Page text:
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Leave the initiative and referendum process alone

For decades, Oregon’s initiative and referendum process have provided citizens the opportunity to challenge or determine the future of a law passed by their elected lawmakers.

When legislators pass a bill, the people have a window of time in which they can collect a set amount of signatures to refer the law to a vote. Then the citizens, not the politicians, decide if the law is a good fit or not.

In recent years, it seems that process has come under increasing fire, and one current development is particularly troubling.

During the 2013 legislative session, lawmakers passed Senate Bill 833, which would allow undocumented residents to obtain a driver’s card in place of a driver’s license. The card would only grant driving privileges, and not serve as legal identification, so long as the applicant meet the requirements imposed on other drivers.

After the bill passed, citizens collected enough signatures to put the law to a vote, and a subsequent measure will appear on the 2014 ballot. So far so good, right? Another bill is referred to the people just like many others. Not quite.

Turns out that the Legislature, for the first time in Oregon history, has decided to step in and passed a law, House Bill 4054, that will enable them to choose the ballot title. Most ballot titles are determined by the Oregon Attorney General, with the intent of making the title as balanced and accurate as possible. If anyone disputes the given title, they can challenge it in the nonpartisan Oregon Supreme Court and justices will decide what is suitable.

This ballot measure title was in fact disputed and the Supreme Court is currently deciding what the title should be. Apparently that is not good enough for some lawmakers. Before the court has decided, the lawmakers have decided they want to name the ballot measure.

Bill supporters have not publicly given a reason for this unprecedented move, but it doesn’t really matter what their reason is. This sets an unsettling precedent that takes more power away from the citizenry, a group already struggling to have their say in the laws the state passes.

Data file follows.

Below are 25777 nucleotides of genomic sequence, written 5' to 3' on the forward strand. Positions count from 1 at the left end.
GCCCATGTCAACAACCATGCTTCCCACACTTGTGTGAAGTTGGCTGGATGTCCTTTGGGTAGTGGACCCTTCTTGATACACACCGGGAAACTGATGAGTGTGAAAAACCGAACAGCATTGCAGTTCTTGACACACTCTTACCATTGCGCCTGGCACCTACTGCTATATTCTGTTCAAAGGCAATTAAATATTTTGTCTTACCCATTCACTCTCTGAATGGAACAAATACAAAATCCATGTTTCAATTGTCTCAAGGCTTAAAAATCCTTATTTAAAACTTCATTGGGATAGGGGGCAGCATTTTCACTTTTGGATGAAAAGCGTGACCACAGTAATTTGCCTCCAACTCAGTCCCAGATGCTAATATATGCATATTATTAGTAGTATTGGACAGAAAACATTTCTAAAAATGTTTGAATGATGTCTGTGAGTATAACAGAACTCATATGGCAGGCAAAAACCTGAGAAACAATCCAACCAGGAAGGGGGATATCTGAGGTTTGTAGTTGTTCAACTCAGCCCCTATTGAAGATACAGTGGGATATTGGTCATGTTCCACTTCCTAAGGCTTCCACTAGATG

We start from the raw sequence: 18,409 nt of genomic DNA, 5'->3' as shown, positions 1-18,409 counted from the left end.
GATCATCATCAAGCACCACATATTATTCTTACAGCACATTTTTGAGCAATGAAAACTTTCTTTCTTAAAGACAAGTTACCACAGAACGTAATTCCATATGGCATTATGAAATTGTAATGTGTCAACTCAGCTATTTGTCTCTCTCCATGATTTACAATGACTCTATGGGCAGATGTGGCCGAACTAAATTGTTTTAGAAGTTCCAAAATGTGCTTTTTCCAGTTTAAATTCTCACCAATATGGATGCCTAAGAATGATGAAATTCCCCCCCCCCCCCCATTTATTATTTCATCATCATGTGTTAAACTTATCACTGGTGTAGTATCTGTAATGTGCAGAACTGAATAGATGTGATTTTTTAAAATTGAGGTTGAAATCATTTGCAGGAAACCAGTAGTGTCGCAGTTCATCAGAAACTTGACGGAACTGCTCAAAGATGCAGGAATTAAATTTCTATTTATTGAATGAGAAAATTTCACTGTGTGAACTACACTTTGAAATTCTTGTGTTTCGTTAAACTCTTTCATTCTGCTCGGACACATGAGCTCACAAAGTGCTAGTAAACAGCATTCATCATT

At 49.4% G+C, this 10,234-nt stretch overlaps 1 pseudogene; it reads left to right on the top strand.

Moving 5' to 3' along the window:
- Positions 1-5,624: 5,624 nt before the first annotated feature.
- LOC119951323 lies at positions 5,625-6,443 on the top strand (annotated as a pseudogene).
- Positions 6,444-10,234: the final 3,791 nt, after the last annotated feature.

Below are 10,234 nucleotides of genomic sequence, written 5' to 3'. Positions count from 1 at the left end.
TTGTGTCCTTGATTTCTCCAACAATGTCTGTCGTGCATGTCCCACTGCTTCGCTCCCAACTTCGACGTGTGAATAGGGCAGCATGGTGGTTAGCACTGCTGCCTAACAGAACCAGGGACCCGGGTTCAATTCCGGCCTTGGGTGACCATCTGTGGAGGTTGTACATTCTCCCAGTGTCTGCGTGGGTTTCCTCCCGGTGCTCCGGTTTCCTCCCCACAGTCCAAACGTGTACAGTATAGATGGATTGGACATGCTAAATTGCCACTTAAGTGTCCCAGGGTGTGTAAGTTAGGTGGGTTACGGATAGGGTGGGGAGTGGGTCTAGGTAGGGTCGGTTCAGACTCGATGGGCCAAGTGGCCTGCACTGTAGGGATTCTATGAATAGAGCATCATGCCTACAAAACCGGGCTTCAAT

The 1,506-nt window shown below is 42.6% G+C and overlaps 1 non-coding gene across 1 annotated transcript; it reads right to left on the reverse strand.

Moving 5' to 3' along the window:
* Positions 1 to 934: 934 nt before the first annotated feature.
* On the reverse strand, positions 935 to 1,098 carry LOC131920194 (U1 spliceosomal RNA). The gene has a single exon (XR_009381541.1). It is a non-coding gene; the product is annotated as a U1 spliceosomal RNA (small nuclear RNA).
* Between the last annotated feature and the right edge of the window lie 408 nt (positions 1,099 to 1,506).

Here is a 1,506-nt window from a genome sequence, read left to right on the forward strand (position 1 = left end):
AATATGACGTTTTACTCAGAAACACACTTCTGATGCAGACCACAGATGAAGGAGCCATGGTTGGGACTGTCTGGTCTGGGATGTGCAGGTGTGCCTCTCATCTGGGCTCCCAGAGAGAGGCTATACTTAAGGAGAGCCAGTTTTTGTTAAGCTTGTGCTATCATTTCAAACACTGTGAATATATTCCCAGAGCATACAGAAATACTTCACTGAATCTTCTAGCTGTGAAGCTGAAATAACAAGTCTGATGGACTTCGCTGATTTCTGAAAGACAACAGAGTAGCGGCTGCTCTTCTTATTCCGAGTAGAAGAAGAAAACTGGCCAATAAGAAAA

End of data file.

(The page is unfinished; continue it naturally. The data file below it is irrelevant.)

Changing something as simple ballot title may seem innocuous enough, but Sen. Doug Whitsett correctly pointed out that many voters base their decision on the ballot title alone. If that title is slanted in any way, voters could unknowingly cast their vote with one expectation and get an entirely different result.

This is the latest, and most troubling incident, in a growing trend. Many bills are introduced with an hour’s notice of a public hearing in Salem. How many citizens outside of the Willamette Valley can make those hearings, if any? Furthermore, the Legislature is passing a majority of its bills with an emergency clause attached, meaning it takes effect upon passage. Consequently, that window of opportunity to refer the law to a vote is gone. By the way, HB 4054 has an emergency clause attached.

Citizens should retain their power in the legislative process. Yes, they elected these representatives, but that doesn’t mean they will always do the will of the people. In those situations, the citizens need a way to fight back.




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